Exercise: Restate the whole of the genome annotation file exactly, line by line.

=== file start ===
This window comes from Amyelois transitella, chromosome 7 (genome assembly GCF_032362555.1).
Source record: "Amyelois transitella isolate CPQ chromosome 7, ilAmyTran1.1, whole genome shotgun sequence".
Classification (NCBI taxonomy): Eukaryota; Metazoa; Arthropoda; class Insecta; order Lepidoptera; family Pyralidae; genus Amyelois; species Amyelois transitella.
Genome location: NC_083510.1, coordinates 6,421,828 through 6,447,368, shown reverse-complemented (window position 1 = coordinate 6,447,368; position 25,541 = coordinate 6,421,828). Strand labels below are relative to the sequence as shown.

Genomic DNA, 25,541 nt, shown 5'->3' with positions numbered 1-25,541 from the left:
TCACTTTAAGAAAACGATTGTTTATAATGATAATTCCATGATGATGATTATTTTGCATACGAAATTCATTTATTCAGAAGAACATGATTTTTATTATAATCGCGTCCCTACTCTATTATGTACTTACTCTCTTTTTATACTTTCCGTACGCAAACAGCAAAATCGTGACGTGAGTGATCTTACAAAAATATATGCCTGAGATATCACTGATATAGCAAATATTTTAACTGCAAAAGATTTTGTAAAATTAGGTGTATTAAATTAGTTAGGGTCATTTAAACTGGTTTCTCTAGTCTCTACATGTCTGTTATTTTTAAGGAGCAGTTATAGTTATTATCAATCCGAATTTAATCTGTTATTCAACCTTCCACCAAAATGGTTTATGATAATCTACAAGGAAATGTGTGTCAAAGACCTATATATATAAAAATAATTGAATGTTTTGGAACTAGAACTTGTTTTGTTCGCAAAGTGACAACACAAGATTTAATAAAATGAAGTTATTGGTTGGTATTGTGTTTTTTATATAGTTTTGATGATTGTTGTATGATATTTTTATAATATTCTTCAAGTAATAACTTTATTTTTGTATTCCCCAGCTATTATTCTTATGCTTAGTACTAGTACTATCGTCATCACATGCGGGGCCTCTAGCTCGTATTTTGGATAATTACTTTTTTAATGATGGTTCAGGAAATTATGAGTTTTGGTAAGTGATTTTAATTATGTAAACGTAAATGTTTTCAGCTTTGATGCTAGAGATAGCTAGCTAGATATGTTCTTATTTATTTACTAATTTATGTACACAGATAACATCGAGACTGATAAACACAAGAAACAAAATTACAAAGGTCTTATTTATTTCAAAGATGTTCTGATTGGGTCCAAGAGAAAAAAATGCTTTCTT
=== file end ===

This window comes from Amyelois transitella, chromosome 7 (genome assembly GCF_032362555.1).
Source record: "Amyelois transitella isolate CPQ chromosome 7, ilAmyTran1.1, whole genome shotgun sequence".
Classification (NCBI taxonomy): Eukaryota; Metazoa; Arthropoda; class Insecta; order Lepidoptera; family Pyralidae; genus Amyelois; species Amyelois transitella.
Genome location: NC_083510.1, coordinates 6,421,828 through 6,447,368, shown reverse-complemented (window position 1 = coordinate 6,447,368; position 25,541 = coordinate 6,421,828). Strand labels below are relative to the sequence as shown.

Genomic DNA, 25,541 nt, shown 5'->3' with positions numbered 1-25,541 from the left:
TCACTTTAAGAAAACGATTGTTTATAATGATAATTCCATGATGATGATTATTTTGCATACGAAATTCATTTATTCAGAAGAACATGATTTTTATTATAATCGCGTCCCTACTCTATTATGTACTTACTCTCTTTTTATACTTTCCGTACGCAAACAGCAAAATCGTGACGTGAGTGATCTTACAAAAATATATGCCTGAGATATCACTGATATAGCAAATATTTTAACTGCAAAAGATTTTGTAAAATTAGGTGTATTAAATTAGTTAGGGTCATTTAAACTGGTTTCTCTAGTCTCTACATGTCTGTTATTTTTAAGGAGCAGTTATAGTTATTATCAATCCGAATTTAATCTGTTATTCAACCTTCCACCAAAATGGTTTATGATAATCTACAAGGAAATGTGTGTCAAAGACCTATATATATAAAAATAATTGAATGTTTTGGAACTAGAACTTGTTTTGTTCGCAAAGTGACAACACAAGATTTAATAAAATGAAGTTATTGGTTGGTATTGTGTTTTTTATATAGTTTTGATGATTGTTGTATGATATTTTTATAATATTCTTCAAGTAATAACTTTATTTTTGTATTCCCCAGCTATTATTCTTATGCTTAGTACTAGTACTATCGTCATCACATGCGGGGCCTCTAGCTCGTATTTTGGATAATTACTTTTTTAATGATGGTTCAGGAAATTATGAGTTTTGGTAAGTGATTTTAATTATGTAAACGTAAATGTTTTCAGCTTTGATGCTAGAGATAGCTAGCTAGATATGTTCTTATTTATTTACTAATTTATGTACACAGATAACATCGAGACTGATAAACACAAGAAACAAAATTACAAAGGTCTTATTTATTTCAAAGATGTTCTGATTGGGTCCAAGAGAAAAAAATGCTTTCTT